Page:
Sun, 13 Mar 2005

Perfect wines to match your dining menus

Sudibyo M. Wiradji, The Jakarta Post, Jakarta

When food is served with wine, the authentic taste of dishes can be more tantalizing. This might explain why wine is always a part of fine dining.

In Indonesia, wine as a social drink is popular in executive circles. The alcoholic beverage included on fine dining menus serves as a prestigious way of providing business entertainment.

"Many Indonesian business people keep up with business entertainment trends due to their interactions with their overseas business partners, such as those from Singapore or Hong Kong, " said William Wongso, an Indonesian culinary expert.

However, choosing the wine to match your dining menus is a difficult task due to the wide selection of wines available. Therefore, some knowledge about the rules for combining food and wine is necessary.

There are some classical rules about what kinds of wines go with a particular cuisine.

One common rule for agreeable food-wine combination is that red wines go with red meats, while white wines go with seafood. However, such rules are often broken.

One should avoid any possible dissonance between the food and wine. For example, an exceptional wine stands out much better when accompanied by a not so sophisticated dish that will bring out the wine's superb qualities.

To find the right wines for food, one should try to balance the weight of both, the article said. For example, heavy dishes and those with a strong taste, such as red meat should be enjoyed with an equally heavy wine. "In most cases, this means red wines but some full-bodied whites could equally be a suitable alternative."

Dry wines can cause unpleasant sour or even bitter tastes if served with desserts. Generally, desserts are best served with wines that are at least comparably sweet, if not sweeter.

Wines with high acidity go best with heavy, fatty dishes. This is because the high fat content negates the impact of the acid.

Wines made from grape varieties that contain a lot of tannins, such as Cabernet Sauvignon and Syrah, are excellent matches for red meats and other protein-rich foods. On the other hand, high- tannin wines acquire an unpleasant metallic taste if combined with fish and other seafood. Or they could leave a very bitter taste when combined with salty dishes.

However, one should not be blinded by the rules, but rather keep an open mind and be ready to experiment.

Customarily, combining wines with foods for fine dining refers to the cuisines from countries where wines are produced, such as France, Italy and other European countries. However, there are particular kinds of wines that can be matched with cuisines of non-wine producing countries.

"For example, champagne or red wines that are not full-bodied complement Chinese food well. And Indonesian hot and spicy foods go best with a glass of white wine that is not too dry, and rather sweet and fruity," William Wongso said.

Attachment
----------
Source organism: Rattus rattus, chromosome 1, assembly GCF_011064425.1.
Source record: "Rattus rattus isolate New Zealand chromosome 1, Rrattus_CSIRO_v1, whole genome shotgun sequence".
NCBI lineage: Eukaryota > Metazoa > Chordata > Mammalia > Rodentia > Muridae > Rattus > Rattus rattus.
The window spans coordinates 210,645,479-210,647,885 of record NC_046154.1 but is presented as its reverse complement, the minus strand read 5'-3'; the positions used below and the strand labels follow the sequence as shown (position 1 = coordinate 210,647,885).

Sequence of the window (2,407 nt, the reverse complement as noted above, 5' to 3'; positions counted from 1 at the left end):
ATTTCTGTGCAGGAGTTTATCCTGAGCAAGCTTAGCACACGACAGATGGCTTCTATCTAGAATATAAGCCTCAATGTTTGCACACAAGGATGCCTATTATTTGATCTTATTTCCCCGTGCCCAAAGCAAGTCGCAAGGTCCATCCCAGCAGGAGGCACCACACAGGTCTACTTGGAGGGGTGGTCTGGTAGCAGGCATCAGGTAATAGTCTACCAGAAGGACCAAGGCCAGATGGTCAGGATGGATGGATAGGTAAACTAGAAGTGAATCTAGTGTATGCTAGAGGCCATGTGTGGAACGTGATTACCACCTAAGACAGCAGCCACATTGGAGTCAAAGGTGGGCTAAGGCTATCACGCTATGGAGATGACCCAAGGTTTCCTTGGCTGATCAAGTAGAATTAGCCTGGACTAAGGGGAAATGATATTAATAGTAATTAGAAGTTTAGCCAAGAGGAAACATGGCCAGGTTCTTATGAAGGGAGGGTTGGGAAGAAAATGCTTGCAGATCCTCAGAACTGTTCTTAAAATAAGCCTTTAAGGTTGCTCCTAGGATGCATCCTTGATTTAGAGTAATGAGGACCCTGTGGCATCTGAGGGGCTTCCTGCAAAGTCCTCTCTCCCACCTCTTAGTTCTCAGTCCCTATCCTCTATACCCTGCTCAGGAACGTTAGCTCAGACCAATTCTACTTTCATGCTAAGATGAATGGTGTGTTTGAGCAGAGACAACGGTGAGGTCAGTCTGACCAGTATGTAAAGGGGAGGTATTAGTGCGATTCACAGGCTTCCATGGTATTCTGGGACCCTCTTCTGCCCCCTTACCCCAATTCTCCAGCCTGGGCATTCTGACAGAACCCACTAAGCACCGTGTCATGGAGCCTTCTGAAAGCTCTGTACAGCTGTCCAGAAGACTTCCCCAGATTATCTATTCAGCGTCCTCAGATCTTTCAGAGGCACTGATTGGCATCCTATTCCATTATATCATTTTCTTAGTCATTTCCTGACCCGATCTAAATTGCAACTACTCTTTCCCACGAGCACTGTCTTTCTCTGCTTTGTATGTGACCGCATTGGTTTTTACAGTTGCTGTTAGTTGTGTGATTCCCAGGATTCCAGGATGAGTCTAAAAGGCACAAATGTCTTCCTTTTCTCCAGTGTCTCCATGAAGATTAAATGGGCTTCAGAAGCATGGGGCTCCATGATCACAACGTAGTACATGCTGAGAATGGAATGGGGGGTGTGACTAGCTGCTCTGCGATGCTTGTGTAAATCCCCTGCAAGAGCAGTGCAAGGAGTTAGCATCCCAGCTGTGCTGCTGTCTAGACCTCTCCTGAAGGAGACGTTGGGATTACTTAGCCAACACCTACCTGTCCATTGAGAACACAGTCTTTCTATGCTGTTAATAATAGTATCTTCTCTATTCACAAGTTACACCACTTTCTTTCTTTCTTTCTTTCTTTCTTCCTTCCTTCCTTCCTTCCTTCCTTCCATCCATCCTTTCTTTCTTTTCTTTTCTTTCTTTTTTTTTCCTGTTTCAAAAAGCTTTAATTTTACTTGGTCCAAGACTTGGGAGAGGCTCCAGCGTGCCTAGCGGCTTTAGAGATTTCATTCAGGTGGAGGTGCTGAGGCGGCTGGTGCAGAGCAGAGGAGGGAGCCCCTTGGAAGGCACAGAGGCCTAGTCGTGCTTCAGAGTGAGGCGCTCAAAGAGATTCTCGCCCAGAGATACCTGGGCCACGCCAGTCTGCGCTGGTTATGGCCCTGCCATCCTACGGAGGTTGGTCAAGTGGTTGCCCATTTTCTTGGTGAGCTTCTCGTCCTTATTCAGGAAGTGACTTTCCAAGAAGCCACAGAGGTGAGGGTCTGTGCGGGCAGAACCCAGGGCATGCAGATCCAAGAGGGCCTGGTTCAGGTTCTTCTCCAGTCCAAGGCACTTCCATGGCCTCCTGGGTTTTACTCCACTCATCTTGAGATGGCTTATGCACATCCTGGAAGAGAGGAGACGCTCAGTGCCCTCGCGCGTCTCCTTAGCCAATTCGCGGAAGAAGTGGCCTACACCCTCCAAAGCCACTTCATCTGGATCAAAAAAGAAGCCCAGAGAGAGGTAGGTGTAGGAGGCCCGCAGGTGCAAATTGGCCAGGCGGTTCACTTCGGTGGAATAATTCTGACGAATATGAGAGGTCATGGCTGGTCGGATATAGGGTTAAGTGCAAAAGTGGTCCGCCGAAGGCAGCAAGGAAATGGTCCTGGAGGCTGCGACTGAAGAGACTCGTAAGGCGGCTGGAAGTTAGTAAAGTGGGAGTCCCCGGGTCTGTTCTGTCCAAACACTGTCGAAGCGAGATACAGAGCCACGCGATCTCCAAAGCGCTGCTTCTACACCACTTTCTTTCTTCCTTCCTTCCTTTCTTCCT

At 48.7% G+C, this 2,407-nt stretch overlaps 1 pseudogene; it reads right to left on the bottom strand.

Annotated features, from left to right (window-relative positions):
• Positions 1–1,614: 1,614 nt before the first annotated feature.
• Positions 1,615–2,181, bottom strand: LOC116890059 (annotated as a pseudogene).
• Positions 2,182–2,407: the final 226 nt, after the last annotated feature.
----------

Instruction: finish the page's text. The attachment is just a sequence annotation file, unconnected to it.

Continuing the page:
If you wish to entertain your guests with fine food but are afraid you do not have an adequate knowledge of food and wine, you should not worry, as chefs in restaurants in almost all star- rated hotels in town, such as Shangri-La Hotel Jakarta, Grand Hyatt Hotel Jakarta, InterContinental MidPlaza and Borobudur Hotel Jakarta, will be ready to assist you.

The kinds of wine and food served for a fine dining experience will depend on your budget. But the cost of a bottle of wine depends on the brand, year, and quality. The price range at most star hotels is from Rp 300,000 (about US$32) to Rp 6.5 million (about US$700) per bottle.

Fine dining restaurants at most star-rated hotels provide lists of wines by the glass or by bottle. Customarily, when wines are served along with food, a special glass is used.

"You don't need a lot of wine to enjoy a fine meal," said Shangri-La Hotel Jakarta's director of communication Ratna Sjamsiar. "Just a sip with the right food is all it takes."

To encourage customers to appreciate wines and learn more about them, several star-rated hotels have launched programs dedicated to wines, including wine tastings and free samples of new products.

The programs allow customers to learn about different aspects of wine, such as color, flavor, aroma, texture, taste and background in terms of history, vintage, and the geographical condition of the area where the grapes were grown.

"Knowledge about wine will help them find the perfect wine to go with their food," said Shangri-La Hotel Jakarta's Ratna Sjamsiar.

At Bacchus, a wine bar at the InterContinental MidPlaza Hotel Jakarta on Jl. Sudirman, runs a wine tasting program called Wine Tray. Held regularly, five different wines are offered for tasting.

The Bacchus also allows female customers to try new wines before the product is included on the bar's wine list. This program is held once every three months.

The Bacchus provides a vast selection of red and white wines from over 150 regions. High quality French wines include Chateau Margaux 1982, 1997 and 1999, Chateau Cheval Blanc 1982 and Chateau Mouton d'Rothchild 1982 and 1997.

Like InterContinental Mid Plaza Hotel Jakarta, Shangri-La Hotel Jakarta and Grand Hyatt also provide a vast selection of wines.

"We have an extensive selection, from most wine producing regions of the world. Our focus is on French and Australian wines, ranging from the reasonably priced every day drinking brands, to premium Chateaus from France," said Shangri-La Hotel Jakarta's assistant F&B director Andrew Jansson.